The coronavirus pandemic has left its mark over the last couple weeks, affecting many workers and businesses across the community. One area feeling the effects in a big way is the local arts community, as artists are looking for creative ways to make up for what they’re losing.

During a recent interview with 97.9 The Hill’s Aaron Keck, Director of the Orange County Arts Commission Katie Murray discussed how the arts community is trying to get through this current crisis, which she referred to as a big mess.

The Commission is a government agency that provides funding and support for a broad range of arts programs.

With places like the ArtsCenter in Carrboro and PlayMakers Repertory Company in Chapel Hill forced to cancel their programs, classes and performances, it leaves those employees without jobs.

Murray said many of these staff members are contract workers or only work part-time. This prevents them from qualifying for unemployment benefits. In addition, anybody whose primary job is that of an artist—including dancers, actors and musicians–is out of a job as well.

She referenced the cancellation of the upcoming production of Julius Caesar at PlayMakers when providing a scope of just how many lives have been affected by what’s going on within the arts world.

“Julius Caesar cannot go on right now,” Murray said. “And so, you’ve got the lighting crew. You’ve got obviously the actors, but you’ve got the staff of Playmakers. I think most of the ushers are probably students, but you know there are paid bartenders—there are so many people that are employed by that one production. And then not to mention the people, the parking attendant in the parking lot. And even the restaurants.”

There’s a large ripple effect that trickles down the line when it comes to the amount of jobs impacted.

Because the Arts Commission is not technically a non-profit organization, it did not have a mechanism in place to collect donations for these folks in a traditional sense. As a result, Murray started a personal GoFundMe page to gather donations for both individual artists and businesses that have been affected—a page that’s garnered over $4,500 in donations so far.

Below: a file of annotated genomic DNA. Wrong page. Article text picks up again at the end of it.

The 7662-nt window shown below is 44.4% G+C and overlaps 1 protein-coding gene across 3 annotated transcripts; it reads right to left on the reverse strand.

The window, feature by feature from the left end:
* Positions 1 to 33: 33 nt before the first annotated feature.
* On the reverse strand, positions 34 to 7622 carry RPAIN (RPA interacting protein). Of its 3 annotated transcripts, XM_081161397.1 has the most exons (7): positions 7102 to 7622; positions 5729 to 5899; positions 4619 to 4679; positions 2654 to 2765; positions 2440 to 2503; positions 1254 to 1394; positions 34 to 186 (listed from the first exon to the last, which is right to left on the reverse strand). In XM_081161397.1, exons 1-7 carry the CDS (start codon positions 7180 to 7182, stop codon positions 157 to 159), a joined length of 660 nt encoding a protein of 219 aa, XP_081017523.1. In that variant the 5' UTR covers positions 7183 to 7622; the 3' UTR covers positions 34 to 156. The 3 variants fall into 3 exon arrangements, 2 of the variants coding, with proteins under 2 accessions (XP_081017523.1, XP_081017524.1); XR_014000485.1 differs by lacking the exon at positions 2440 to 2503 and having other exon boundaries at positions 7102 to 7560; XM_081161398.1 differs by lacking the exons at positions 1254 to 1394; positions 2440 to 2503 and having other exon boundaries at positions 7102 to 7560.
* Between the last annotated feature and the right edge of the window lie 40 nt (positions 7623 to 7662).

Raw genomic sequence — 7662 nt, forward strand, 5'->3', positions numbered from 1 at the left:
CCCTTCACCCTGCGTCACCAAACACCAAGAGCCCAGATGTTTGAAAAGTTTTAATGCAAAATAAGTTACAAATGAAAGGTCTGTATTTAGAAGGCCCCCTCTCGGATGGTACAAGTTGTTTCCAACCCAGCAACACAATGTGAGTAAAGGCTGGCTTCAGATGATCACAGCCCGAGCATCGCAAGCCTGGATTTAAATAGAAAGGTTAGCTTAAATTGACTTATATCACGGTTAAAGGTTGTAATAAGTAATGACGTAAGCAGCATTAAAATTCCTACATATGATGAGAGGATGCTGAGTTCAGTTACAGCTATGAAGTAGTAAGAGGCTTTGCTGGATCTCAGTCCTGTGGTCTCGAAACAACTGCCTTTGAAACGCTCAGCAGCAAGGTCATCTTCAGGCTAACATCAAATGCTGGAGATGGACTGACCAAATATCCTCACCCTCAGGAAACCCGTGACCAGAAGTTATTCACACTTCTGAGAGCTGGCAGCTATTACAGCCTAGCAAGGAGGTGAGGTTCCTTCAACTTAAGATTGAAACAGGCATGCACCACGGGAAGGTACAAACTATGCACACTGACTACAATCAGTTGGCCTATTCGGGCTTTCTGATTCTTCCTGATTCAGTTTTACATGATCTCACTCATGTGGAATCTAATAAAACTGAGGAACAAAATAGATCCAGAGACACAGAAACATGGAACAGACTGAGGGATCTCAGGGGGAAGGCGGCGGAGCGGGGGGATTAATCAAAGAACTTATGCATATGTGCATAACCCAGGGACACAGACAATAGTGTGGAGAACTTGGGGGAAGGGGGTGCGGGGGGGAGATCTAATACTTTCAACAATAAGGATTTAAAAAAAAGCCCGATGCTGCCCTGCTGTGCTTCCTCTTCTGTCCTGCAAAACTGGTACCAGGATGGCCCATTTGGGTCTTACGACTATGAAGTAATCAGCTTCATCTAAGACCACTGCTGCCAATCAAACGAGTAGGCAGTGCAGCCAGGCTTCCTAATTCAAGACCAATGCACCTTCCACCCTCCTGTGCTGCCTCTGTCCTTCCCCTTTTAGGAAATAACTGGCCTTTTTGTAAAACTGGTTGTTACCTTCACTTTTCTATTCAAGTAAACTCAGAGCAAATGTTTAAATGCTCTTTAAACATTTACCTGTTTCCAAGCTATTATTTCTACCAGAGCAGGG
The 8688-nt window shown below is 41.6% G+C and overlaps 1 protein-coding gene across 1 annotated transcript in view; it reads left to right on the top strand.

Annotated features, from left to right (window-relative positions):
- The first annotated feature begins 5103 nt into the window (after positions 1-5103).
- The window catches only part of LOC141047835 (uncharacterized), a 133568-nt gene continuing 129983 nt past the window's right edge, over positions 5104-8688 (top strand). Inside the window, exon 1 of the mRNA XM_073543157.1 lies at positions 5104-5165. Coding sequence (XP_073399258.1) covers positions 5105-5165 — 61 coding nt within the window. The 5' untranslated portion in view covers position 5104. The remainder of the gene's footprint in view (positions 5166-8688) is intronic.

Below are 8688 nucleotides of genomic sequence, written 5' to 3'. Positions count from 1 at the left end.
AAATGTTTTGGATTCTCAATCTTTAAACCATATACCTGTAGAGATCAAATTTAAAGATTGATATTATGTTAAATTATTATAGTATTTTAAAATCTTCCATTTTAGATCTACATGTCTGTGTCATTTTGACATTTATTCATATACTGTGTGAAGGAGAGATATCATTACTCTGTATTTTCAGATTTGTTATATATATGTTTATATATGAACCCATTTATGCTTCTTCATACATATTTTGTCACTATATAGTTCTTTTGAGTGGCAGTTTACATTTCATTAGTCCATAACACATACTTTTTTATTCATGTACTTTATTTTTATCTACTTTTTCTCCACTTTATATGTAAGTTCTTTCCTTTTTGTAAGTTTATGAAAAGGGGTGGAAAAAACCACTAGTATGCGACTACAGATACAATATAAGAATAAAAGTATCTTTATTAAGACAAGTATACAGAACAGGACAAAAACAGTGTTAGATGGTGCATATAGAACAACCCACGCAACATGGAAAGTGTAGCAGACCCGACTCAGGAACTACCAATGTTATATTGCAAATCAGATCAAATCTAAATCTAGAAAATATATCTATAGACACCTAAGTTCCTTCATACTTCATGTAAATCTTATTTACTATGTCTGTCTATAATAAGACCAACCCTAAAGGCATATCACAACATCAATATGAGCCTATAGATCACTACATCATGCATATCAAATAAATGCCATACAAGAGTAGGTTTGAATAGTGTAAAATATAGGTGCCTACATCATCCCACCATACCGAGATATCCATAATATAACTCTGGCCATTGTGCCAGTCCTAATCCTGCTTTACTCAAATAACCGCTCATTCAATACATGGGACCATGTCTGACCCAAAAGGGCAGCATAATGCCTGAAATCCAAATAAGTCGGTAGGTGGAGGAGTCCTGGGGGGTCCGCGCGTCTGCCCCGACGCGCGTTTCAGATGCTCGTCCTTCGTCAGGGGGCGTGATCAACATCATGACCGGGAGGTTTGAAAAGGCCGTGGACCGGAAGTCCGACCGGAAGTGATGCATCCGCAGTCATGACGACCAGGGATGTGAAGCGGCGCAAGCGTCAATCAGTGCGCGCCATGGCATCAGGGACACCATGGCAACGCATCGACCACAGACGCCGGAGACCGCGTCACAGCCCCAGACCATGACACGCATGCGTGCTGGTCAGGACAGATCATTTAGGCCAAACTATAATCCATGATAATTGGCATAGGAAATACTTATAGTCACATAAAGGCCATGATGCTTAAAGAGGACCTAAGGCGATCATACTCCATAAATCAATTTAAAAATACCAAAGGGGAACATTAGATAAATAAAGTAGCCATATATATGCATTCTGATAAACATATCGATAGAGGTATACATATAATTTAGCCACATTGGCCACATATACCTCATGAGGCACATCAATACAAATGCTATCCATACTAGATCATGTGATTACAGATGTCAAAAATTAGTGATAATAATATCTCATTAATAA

She said an application process will soon be set up on the commission’s website too, with 100 percent of the donations going directly back to the arts community.

“We are a county entity so as quickly as possible sometimes means a little bit longer than other organizations,” Murray said. “But, you know, everybody with the county that I’ve talked to about this is great. And they realize the need is there. So, we’re all trying to figure out how to be nimble.”

Murray also stressed how a time like this reinforces how much we, as a society, need the arts. Stuck at home in quarantine situations, many people have turned to Netflix, listening to music, reading books or even creating art of their own to pass the time. She said the same people making it possible to have those outlets are the same ones in need of help now. But that still hasn’t stopped artists from doing their best to come up with new ways to provide the community with entertainment.

“All these museums are launching these free virtual tours,” Murray said. “But a lot of artists are coming up with ways of doing digital concerts and asking for an “admission fee” maybe through a contribution to their [fund of choice]. I think all of those things, people are trying to get creative with how to supplement their income right now. And I think that we need to support that.”

To learn more about the Orange County Arts Support Fund, visit the Orange County Arts Commission’s website.